Eighteen years after the Pilgrims landed at Plymouth Rock, a simple log cabin was built 350 miles to the south, near the Delaware River, in what’s now New Jersey.
“It includes an instant museum, artifacts, and antiques,” says listing agent Christina Huang. “It’s absolutely an incredible property.”
It’s also a rare property. Listed on the Register of Historic Sites through the U.S. Department of the Interior, the home claims to be the oldest log cabin in the United States, and the oldest of its type in the Western Hemisphere.
If you think this historic home is worth a visit, you’re not alone. Owners Doris and Harry Rink have lived in the property since the early 1970s and have welcomed thousands of visitors over the years—for free.
Thanks to social media and press attention, news has spread that the historic home is available to tour. Doris Rink simply asks that you call and make an appointment.
The Rinks restored the cabin to its original condition over the years. As they made repairs, they excavated artifacts such as a 300-year-old shoe, clay marbles, and pottery.
With Harry Rink now 88 years old, the owners are offering the place for sale as a life estate. This type of deal would allow them to age in place.
“They want to sell the home. But they want to live there until they pass,” says Huang. “They want to continue free tours. They welcome everyone. They’re almost as much as part of the home as the home.”
The couple live in the 18th-century two-story, three-bedroom, one-bath addition to the cabin. The property itself has been in their family since 1907.
“We just hope someone will be interested in having us as overseers so we can feed them the history,” says Doris Rink of potential buyers. “Few people know pre-Revolutionary War history.”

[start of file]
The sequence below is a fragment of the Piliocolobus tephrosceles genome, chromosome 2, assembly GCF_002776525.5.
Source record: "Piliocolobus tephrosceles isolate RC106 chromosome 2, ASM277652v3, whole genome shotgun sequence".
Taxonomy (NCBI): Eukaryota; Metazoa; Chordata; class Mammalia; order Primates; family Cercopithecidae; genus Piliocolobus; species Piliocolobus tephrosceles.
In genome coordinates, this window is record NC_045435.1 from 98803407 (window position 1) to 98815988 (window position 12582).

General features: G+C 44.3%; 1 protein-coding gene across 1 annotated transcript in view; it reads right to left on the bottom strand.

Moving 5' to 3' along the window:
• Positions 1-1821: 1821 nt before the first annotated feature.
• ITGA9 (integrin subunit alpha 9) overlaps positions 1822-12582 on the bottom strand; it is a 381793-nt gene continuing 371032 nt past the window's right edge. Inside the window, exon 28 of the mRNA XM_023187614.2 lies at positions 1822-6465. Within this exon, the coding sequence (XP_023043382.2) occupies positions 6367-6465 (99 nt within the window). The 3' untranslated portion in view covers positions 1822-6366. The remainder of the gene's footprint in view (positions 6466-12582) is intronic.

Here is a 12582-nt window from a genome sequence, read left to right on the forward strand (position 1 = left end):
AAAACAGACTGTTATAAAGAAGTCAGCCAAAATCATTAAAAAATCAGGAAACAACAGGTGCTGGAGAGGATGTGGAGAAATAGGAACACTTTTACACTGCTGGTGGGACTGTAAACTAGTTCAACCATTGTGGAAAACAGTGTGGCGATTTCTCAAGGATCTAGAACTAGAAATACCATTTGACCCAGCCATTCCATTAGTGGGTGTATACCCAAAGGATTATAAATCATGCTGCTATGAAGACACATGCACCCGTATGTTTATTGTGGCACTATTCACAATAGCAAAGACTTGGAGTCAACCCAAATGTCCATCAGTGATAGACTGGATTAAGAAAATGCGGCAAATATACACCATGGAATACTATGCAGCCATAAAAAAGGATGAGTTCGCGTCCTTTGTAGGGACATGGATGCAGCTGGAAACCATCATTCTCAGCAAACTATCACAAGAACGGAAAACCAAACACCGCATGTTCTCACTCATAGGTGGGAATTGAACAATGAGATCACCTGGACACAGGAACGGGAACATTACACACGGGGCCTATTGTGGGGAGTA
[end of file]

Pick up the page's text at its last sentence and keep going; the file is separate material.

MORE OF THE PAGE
According to history books, the log structure was built between 1638 and 1643 by Finnish settlers. An expansion was built in the 1730s, and the last addition was completed in 1900.
Although the one-room original building is tiny by today’s standards, “back in the day, that was a very wealthy home,” Huang notes. The cleverly built cabin has “double dovetail” construction with interlocking logs so there was no need for nails.
There are two removable logs to allow for a breeze during the summer months. The family of six had room for a children’s sleeping loft in an alcove accessible by ladder.
Artifacts and furnishings are included in the sale. The 1.3-acre property also features redwood trees, a gazebo, shed, machine shop, and four-car garage
Although the Rinks have fielded offers to convert the cabin into a tea shop, they’ve demurred.
“They want it preserved,” Huang says. “It’s not going to be a normal buyer. Anybody who does purchase it is going to be buying it for historic value.”
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